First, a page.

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Restaurants

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Former Farmhouse Tavern chef Alex Molitz signs on at Geraldine in Parkdale

(Image: Renée Suen)

(Image: Renée Suen)

Geraldine already has the distinction of being Parkdale’s most enchanting place to sip a drink, and now it’s got something new going for it. Alex Molitz, the culinary wunderkind credited with turning Farmhouse Tavern into a bona fide dinner destination, was recently announced as the restaurant’s new head chef. Last we heard, Molitz had left Farmhouse and was about to start a new job with the Hinterland Winery in Prince Edward County (a gig that apparently didn’t last too long). Luckily, PEC’s loss was Parkdale’s gain. Molitz’s debut menu at Geraldine includes parsnip soup with pink peppercorns, wild mushroom pasta and other cozy fall dishes—just the stuff to pair with a bracing absinthe cocktail or two.

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Restaurants

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China Syndrome: DaiLo is a sexy, thrumming rendition of Toronto’s new wave pan-Asian cuisine

China Syndrome

Nick Liu, pictured at left, is a master at combining hot, sour, sweet and salty flavours in dishes like his spectacular deep-fried whole trout with Thai basil and truffle-heavy fried rice

DaiLo 2 star½
503 College St., 647-341-8882
How our star system works »

Chinese fried rice is one of my basic food groups, along with Nibs at the movies, cherry pie at a diner and, before shovelling the sidewalk, a bowl of steamy Cream of Wheat with a pat of butter. I’ve always thought straight out of a takeout box is best—the waxed paperboard imparts magical taste properties—but I’ve recently been spoiled by the version at DaiLo, the excellent new restaurant on College. Nick Liu, DaiLo’s 38-year-old chef, steams the rice with star anise, ginger and cinnamon, fries it with egg and chili-barbecue tofu, then goes all baller and adds truffle paste, truffle oil and black truffle shavings. It’s sweet and spicy and funky and rich—like Drake on a plate.

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New Reviews

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Review: The fusion cooking at Patois is bold, ambitious and strangely satisfying

(Image: Caroline Aksich)

(Image: Caroline Aksich)

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Patois 1 star ½
794 Dundas St. W., 647-350-8999
Patois 1 star ½
794 Dundas St. W., 647-350-8999

The latest fusion to hit the Toronto dining scene is Asian-Caribbean, courtesy of chef Craig Wong, whose Chinese family lived in Jamaica for three generations. The room feels just like an island patio—it’s loud, kitschy, crowded and sweltering. Wong swirls together jerk, hoisin and five-spice into strangely satisfying combinations.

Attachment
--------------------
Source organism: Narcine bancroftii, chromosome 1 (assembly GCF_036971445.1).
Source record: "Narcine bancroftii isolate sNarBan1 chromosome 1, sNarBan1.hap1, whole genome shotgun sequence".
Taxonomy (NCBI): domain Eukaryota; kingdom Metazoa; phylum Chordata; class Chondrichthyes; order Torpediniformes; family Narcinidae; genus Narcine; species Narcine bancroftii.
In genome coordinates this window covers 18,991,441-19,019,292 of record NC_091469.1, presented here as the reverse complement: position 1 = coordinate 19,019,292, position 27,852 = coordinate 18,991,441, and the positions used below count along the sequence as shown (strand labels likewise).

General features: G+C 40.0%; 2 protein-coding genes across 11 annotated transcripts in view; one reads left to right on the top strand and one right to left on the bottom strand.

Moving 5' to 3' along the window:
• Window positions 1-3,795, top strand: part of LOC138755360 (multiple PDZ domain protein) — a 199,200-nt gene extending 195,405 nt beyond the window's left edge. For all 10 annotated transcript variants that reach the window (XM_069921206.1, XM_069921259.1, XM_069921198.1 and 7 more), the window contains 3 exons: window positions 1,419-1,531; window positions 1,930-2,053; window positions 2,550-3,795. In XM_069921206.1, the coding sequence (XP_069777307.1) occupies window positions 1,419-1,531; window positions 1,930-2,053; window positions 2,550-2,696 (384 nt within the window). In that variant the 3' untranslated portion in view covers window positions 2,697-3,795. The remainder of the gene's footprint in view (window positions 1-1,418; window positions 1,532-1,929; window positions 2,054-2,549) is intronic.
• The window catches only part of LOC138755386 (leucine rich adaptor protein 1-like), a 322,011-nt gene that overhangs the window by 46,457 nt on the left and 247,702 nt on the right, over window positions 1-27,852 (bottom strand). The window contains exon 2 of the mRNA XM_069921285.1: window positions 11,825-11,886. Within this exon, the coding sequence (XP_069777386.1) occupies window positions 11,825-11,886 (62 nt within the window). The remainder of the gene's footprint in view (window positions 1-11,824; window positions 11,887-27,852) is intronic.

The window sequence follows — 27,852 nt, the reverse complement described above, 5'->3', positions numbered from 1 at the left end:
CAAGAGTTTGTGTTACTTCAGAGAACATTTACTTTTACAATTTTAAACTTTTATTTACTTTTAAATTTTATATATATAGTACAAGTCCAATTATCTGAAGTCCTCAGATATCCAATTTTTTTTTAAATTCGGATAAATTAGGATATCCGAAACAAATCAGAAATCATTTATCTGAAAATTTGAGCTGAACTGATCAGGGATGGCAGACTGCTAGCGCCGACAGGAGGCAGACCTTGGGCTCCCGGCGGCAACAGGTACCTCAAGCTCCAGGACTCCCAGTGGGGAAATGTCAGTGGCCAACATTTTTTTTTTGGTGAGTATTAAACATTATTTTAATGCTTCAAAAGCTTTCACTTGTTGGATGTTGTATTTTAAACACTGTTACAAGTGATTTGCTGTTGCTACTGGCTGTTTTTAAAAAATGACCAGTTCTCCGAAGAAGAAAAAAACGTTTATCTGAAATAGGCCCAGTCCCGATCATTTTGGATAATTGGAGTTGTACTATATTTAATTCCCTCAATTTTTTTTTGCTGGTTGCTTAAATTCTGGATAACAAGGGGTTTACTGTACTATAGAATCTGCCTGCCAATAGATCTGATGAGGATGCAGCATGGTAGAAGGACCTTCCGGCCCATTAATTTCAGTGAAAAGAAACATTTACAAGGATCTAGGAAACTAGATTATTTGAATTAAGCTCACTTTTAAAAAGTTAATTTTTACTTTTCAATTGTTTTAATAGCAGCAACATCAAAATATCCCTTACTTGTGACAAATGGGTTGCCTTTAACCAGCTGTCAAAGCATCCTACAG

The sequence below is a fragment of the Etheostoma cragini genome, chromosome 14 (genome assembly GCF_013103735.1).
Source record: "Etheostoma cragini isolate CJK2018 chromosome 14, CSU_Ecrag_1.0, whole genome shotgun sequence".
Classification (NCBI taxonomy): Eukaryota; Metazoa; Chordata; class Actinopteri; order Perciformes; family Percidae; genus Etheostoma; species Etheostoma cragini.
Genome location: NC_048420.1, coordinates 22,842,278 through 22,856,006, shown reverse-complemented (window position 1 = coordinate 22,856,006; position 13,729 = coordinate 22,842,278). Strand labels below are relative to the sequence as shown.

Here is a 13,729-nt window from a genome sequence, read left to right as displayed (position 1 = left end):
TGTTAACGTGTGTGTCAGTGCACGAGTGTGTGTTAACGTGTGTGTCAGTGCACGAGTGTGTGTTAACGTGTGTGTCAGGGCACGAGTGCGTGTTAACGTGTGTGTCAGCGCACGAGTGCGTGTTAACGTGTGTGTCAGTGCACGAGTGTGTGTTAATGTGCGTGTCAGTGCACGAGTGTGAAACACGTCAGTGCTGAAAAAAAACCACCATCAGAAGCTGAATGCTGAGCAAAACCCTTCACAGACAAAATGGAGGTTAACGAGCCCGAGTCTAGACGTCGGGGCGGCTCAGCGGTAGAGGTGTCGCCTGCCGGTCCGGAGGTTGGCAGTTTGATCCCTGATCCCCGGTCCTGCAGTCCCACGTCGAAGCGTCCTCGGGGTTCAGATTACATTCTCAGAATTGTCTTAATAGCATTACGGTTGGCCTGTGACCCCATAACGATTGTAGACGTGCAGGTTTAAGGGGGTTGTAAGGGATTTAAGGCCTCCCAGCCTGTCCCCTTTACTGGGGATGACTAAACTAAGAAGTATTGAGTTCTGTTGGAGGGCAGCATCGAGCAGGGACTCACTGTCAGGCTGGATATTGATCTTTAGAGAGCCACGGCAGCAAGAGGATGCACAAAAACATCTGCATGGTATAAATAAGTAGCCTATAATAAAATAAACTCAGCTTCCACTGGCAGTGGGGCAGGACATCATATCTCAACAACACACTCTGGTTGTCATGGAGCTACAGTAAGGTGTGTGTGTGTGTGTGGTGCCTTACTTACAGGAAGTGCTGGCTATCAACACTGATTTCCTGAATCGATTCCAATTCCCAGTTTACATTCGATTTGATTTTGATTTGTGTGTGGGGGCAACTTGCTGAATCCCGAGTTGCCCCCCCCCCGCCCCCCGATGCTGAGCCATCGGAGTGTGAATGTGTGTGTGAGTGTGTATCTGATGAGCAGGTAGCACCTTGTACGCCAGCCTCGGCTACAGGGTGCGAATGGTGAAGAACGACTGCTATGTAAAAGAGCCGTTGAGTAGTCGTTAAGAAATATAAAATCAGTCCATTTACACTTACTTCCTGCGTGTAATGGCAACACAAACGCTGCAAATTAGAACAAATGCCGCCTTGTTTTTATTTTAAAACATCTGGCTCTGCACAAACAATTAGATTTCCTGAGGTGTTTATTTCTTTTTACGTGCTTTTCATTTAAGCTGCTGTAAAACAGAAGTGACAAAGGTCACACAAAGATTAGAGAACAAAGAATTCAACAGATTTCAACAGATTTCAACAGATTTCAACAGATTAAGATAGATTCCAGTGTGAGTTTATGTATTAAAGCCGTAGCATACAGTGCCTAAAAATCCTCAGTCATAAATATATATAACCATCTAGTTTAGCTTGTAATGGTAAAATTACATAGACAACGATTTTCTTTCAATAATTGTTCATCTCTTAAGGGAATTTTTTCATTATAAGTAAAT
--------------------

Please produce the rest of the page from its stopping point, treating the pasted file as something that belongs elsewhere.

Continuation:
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A new Chinese bao shop is coming to Queen and Bathurst

(Image: Caroline Youdan)

(Image: Caroline Youdan)

Banh Mi Boys should brace itself for some competition on the steamed-bao front. Mean Bao is already beloved amongst visitors to the Village by the Grange food court near Dundas and McCaul, where it’s been operating since mid-2013. The food counter has a knack for being right on-trend—its menu currently includes steamed-to-order dim sum, hot quinoa boxes with various toppings, and (of course) fluffy Chinese bao stuffed with interesting fillings (braised beef with Taiwanese pickle, for instance, or pulled pork with apple slaw). Now the business is expanding with a new location on Bathurst Street, just south of Queen West. The signage is already up, and recent tweets from the restaurant suggest that the opening date isn’t too far off. In the meantime, the prices alone are worth salivating over.

The Dish

Openings

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Introducing: Pizzeria Libretto’s much-anticipated (and PATH-accessible) downtown location

Introducing: Pizzeria Libretto

(Image: Renée Suen)

Name: Pizzeria Libretto
Contact Info: 155 University Ave., 416-551-0433, pizzerialibretto.com, @PizzaLibretto
Owner: Libretto Restaurant Group
Executive Chef and Partner: Rocco Agostino
Chefs di “Cucina”: Tiffany Wong and sous chef Carmen Mach

The Food: The new Libretto serves the same simple, seasonal food as the chain’s Ossington and Danforth locations. The menu is divided between rustic Italian starters (including chef Agostino’s namesake arugula salad with squash and beets) and generously topped Neapolitan pizzas, which are flash-baked for 90 seconds each. At $15 for three courses, the weekday prix-fixe lunch menu is one of the better deals downtown.

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People

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Mark Wahlberg on burgers, 9/11 and his ongoing love affair with Toronto

Mark Wahlberg loves Toronto. And not just because he’s opening up a Wahlburgers restaurant here and wants to move product. He really, really loves it. Here’s why